The Role of Chemistry in History

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Entries Tagged as 'Psilocybin'

Effects of Psilocybin

May 1st, 2008 · 7 Comments

Introduction to PsilocybinEffects of PsilocybinHistory of Psilocybin

Chemistry of Psilocybin


From a clinical standpoint there are few signs that come along with the effects of psilocybin of the body other than irregular and unusual behavior. 

·         Most physical effects appear to be due to the stimulation of the nervous system while the motor skills decrease in efficiency. 

·         Increased heart rate appears in less than half of those examined while under the effects of psilocybin. 

·         Dilated pupils are present in over ninety percent of those examined.  Along with this comes enhancement of the deep tendon reflexes found in more than half of those observed. 


The hallucinations are very variable depending on the user’s mindset and the dose of the drug ingested  The following is an outline of factors that influence the effects of psilocyibin:

·         The circumstances under which the mushrooms are used, (e.g. At home, in a group, alone, or as part of a ritual or ceremony)

·         The physiological makeup of the individual, including his or her cultural heritage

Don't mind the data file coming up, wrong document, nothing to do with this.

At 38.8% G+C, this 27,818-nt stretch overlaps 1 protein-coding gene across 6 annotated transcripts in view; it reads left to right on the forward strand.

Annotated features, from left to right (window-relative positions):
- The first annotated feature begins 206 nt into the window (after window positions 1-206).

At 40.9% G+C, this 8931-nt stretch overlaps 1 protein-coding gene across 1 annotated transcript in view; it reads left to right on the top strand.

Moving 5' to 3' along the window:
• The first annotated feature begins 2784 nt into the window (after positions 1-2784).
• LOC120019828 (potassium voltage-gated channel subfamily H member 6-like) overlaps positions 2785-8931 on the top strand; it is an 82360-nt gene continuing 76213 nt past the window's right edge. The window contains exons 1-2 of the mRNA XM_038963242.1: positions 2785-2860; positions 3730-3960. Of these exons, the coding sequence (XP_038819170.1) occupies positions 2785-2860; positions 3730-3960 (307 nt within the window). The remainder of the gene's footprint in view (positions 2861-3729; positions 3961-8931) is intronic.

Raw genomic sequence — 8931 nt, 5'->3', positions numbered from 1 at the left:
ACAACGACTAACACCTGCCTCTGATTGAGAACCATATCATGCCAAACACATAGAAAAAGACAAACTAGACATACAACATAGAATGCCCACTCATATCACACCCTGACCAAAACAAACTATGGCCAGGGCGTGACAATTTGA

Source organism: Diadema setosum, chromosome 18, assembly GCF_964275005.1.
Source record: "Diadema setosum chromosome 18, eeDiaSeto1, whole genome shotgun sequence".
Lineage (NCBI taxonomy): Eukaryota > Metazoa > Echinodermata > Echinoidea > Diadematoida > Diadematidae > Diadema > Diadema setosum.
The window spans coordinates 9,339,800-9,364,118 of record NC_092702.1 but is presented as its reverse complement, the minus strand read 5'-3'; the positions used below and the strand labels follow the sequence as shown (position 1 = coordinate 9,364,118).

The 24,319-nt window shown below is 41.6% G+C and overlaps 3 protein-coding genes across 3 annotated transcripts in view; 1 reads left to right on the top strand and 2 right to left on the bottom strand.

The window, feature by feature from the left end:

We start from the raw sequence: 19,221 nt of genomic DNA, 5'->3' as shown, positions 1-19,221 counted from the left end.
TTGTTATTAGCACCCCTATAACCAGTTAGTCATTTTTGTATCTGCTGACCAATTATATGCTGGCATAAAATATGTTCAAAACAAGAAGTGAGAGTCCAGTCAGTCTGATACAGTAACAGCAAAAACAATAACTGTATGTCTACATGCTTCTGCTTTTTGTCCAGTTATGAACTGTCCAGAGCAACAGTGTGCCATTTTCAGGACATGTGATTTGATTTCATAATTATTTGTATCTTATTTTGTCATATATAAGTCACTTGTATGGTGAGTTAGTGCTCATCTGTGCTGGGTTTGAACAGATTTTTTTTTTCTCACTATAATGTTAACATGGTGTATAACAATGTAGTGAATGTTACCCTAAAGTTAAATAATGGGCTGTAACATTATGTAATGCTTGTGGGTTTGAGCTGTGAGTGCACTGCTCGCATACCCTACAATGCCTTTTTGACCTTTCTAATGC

·         Previous experiences with mushrooms and the current expectations

·         Dose

·         Method of preparation of the fungi (Benjamin, 1995, p. 330)

There are many variables that come into play during a “trip” that determine the overall experience.


Timeline for Psilocybin and its Effects

·         0-30 minutes: Anxiety and tension develop; there may be light-headedness, mild abdominal pain, nausea, weakness, shivering, and muscle aches.  The lips may feel numb.

·         30-60 minutes:  Onset of visual effects and distortion, development of euphoria and an introspective state; increases in auditory acuity, sweating, tearing, and facial flushing; inability to concentrate; depersonalization; incoordination; tremulous speech; feeling of unreality.

·         1-2 hours:  Visual effects intensify, greater distortion of perception; alteration of time sense; continued euphoria, rumination and introspection.

·         2-4 hours: gradual reduction of symptoms, with complete resolution in the majority of individuals.  The subject is generally completely normal after 4-8 hours. A few people will have headaches or fatigue, and some experience a more subtle sense of well-being for a number of days.